Tahlequah, the mother orca who carried her dead calf with her for 17 days and 1,600 kilometres in 2018, has given birth again.
The calf, born somewhere in Haro Strait, appeared to be “healthy and precocious” and “swimming vigourously” on Saturday, according to the Friday Harbour-based Centre for Whale Research. The centre knew the whale was born before Saturday because its dorsal fin was upright, and it takes one or two days to fully straighten after birth.
With that, the date of birth has been declared to be Friday, meaning gestation began in February 2019. The gender has not yet been determined and won’t be known until experts can see the calf’s underside.
Tahlequah, part of J pod and also known as J35, attracted international attention for 2018’s heart-rending swim, which the centre called a “tour of grief.”
The centre said it responded Saturday after J pod was reported to be off Dungeness Spit, at the north end of the Olympic Peninsula.
Researchers followed up on a report from a Pacific Whale Watch Association member that a small calf had been sighted.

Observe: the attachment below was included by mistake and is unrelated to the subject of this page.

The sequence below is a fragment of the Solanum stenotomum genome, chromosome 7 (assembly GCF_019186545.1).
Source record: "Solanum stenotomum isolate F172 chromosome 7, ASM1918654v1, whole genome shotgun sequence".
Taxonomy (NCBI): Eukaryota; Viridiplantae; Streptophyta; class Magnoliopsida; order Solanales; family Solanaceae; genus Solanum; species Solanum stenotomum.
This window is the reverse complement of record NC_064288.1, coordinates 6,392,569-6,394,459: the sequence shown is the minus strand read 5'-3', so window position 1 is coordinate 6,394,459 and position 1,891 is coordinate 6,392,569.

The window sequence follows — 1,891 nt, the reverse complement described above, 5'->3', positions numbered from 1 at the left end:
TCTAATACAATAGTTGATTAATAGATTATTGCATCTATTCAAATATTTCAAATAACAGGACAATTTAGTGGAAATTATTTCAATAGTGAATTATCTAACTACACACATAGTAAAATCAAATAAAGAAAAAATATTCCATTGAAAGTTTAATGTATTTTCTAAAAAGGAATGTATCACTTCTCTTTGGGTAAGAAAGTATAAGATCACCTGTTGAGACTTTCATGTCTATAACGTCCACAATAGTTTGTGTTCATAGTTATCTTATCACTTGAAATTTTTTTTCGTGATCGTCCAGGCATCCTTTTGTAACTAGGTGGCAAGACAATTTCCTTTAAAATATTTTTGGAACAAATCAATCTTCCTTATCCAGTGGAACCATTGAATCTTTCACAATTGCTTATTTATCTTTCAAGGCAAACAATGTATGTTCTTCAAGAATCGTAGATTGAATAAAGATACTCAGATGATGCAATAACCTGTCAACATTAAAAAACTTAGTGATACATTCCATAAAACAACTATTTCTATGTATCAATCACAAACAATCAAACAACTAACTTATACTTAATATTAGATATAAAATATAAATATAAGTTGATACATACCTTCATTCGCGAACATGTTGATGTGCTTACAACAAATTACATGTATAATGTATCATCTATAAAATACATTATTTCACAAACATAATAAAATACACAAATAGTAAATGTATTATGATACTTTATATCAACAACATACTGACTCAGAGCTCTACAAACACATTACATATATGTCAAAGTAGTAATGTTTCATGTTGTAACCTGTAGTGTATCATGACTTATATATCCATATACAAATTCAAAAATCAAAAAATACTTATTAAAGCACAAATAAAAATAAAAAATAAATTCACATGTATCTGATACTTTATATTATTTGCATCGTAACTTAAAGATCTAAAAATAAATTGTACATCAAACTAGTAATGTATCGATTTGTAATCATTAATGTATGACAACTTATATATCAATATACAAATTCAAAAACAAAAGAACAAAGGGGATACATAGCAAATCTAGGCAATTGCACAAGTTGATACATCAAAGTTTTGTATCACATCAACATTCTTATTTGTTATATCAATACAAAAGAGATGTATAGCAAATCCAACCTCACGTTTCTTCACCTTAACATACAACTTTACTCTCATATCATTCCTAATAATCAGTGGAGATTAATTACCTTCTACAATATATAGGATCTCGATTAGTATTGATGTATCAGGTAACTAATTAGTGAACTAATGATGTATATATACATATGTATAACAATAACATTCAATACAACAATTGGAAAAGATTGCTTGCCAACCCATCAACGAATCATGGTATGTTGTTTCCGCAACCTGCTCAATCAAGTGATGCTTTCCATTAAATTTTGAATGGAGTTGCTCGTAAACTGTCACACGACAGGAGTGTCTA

“We hope this calf is a success story,” the centre said in a statement. “Regrettably, with the whales having so much nutritional stress in recent years a large percentage of pregnancies fail and there is about a 40 per cent mortality for young calves.”
Centre communications manager Lisa Moorby said people had been holding their breath, knowing that Tahlequah was pregnant.
Moorby said any birth among the southern resident killer whale population is a big event.
“Every single animal is important.”
The last orca birth in the area was in 2019.
Sarah McCullagh of Friday Harbour’s San Juan Safaris was part of the group that alerted the centre to the calf. She said “a very small fin” was seen tucked next to the main cluster of whales.
The centre then confirmed what was suspected.
“I was obviously elated,” McCullagh said. “So excited for J35 after the incredible loss she suffered a couple of years ago, but also for the southern resident community as a whole.
“I definitely cried.”
The Pacific Whale Watch Association said in a statement that it is hopeful for the calf but acknowledged the challenges the species faces.
“As we remain cautiously optimistic for the health and survival of this beautiful new addition to J pod, we hope this news does not distract or detract from the real issues these whales face in this region.”
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